The State of New York, which already has a rigorous permitting process for oil and gas drilling, has issued a revised environmental impact statement and proposed regulations governing high-volume hydraulic fracturing ("fracking") and horizontal drilling. The revised draft Supplemental Generic Environmental Impact Statement ("SGEIS") was released September 7 by the New York State Department of Environmental Conservation ("NYSDEC") in response to former Governor Paterson's Executive Order 41, which directed the State to study new high-volume fracking and horizontal drilling technologies prior to issuing permits authorizing the use of these technologies. The proposed rules, which were issued on September 28, 2011, incorporate the draft SGEIS' recommendations.

The draft SGEIS recommends a number of conditions to ensure that fracking well sites are protective of the environment. Wells would need to be appropriately cemented and cased to prevent the migration of methane gas into groundwater. To avoid the release of fracturing fluids, NYSDEC would review well site layouts to ensure proper designs and determine site-specific permit conditions. Natural gas drillers would be required to obtain a new permit that will include design measures to prevent the release of fracturing fluids to water sources. Flowback water, fracturing fluids, and fracturing additives stored on-site would be required to be placed within secure tanks with secondary containment. Flowback water and drilling wastewater would have to be disposed of in accordance with NYSDEC requirements. To address public concerns over the composition of fracking fluids, permit applicants would be required to disclose to the NYSDEC all chemicals in high-volume fracking, subject to exemptions for trade secrets. Finally, surface drilling would be prohibited within 4,000 feet of the Syracuse and New York City watersheds, within 2,000 feet of public drinking water supplies, within 500 feet of private wells (unless waived by the landowner), and within 500 feet of the state's primary groundwater aquifers.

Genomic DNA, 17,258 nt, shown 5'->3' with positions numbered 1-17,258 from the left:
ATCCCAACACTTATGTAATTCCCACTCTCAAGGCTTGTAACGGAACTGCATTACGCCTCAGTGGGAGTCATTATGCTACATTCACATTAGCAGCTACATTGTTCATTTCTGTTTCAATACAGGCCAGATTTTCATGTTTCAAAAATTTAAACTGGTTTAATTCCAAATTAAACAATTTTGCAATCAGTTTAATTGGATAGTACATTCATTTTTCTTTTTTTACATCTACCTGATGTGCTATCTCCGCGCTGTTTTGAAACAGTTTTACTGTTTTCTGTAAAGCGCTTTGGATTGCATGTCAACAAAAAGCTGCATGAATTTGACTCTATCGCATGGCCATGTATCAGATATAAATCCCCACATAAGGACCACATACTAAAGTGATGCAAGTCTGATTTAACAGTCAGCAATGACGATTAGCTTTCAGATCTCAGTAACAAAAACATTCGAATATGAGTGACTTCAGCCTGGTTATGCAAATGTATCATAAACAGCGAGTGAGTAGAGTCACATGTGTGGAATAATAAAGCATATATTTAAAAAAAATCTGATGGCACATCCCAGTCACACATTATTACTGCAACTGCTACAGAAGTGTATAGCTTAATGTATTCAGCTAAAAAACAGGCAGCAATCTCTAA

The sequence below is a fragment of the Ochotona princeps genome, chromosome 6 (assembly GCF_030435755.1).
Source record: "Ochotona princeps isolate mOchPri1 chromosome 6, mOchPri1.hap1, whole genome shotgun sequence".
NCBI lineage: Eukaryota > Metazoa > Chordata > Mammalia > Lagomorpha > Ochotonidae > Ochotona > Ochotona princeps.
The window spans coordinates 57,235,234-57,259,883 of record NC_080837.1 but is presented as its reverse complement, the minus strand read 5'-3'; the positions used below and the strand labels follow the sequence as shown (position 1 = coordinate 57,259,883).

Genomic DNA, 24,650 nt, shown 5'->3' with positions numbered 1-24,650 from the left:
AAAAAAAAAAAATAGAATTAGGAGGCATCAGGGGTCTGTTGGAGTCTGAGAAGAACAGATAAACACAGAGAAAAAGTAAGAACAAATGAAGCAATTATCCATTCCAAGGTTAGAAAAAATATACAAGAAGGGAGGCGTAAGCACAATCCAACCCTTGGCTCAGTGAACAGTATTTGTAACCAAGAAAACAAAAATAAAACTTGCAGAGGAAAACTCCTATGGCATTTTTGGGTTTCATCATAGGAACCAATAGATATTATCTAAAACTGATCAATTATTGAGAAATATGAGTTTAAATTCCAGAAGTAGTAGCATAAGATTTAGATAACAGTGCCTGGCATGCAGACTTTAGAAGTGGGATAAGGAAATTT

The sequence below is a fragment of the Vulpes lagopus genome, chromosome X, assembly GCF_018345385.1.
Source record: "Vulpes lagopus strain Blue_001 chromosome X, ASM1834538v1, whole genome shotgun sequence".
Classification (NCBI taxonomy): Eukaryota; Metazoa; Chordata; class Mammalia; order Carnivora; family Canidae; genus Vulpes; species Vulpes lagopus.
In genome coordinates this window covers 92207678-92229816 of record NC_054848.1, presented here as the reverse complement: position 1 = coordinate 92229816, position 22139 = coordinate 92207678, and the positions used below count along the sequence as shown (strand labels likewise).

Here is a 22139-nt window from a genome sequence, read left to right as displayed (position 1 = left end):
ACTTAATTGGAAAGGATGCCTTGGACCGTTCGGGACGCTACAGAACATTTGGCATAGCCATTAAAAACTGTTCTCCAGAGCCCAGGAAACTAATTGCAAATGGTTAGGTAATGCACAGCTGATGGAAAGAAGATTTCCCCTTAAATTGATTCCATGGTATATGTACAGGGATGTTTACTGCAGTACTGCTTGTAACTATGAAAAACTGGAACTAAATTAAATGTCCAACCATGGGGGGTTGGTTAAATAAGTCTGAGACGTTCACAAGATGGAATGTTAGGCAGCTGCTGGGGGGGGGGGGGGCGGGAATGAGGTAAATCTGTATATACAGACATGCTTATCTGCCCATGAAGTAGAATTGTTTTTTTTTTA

Public comments are currently being accepted on the draft SGEIS and the proposed regulations until December 12, 2011. Additionally, eight public hearings on the two regulatory actions will be held in November.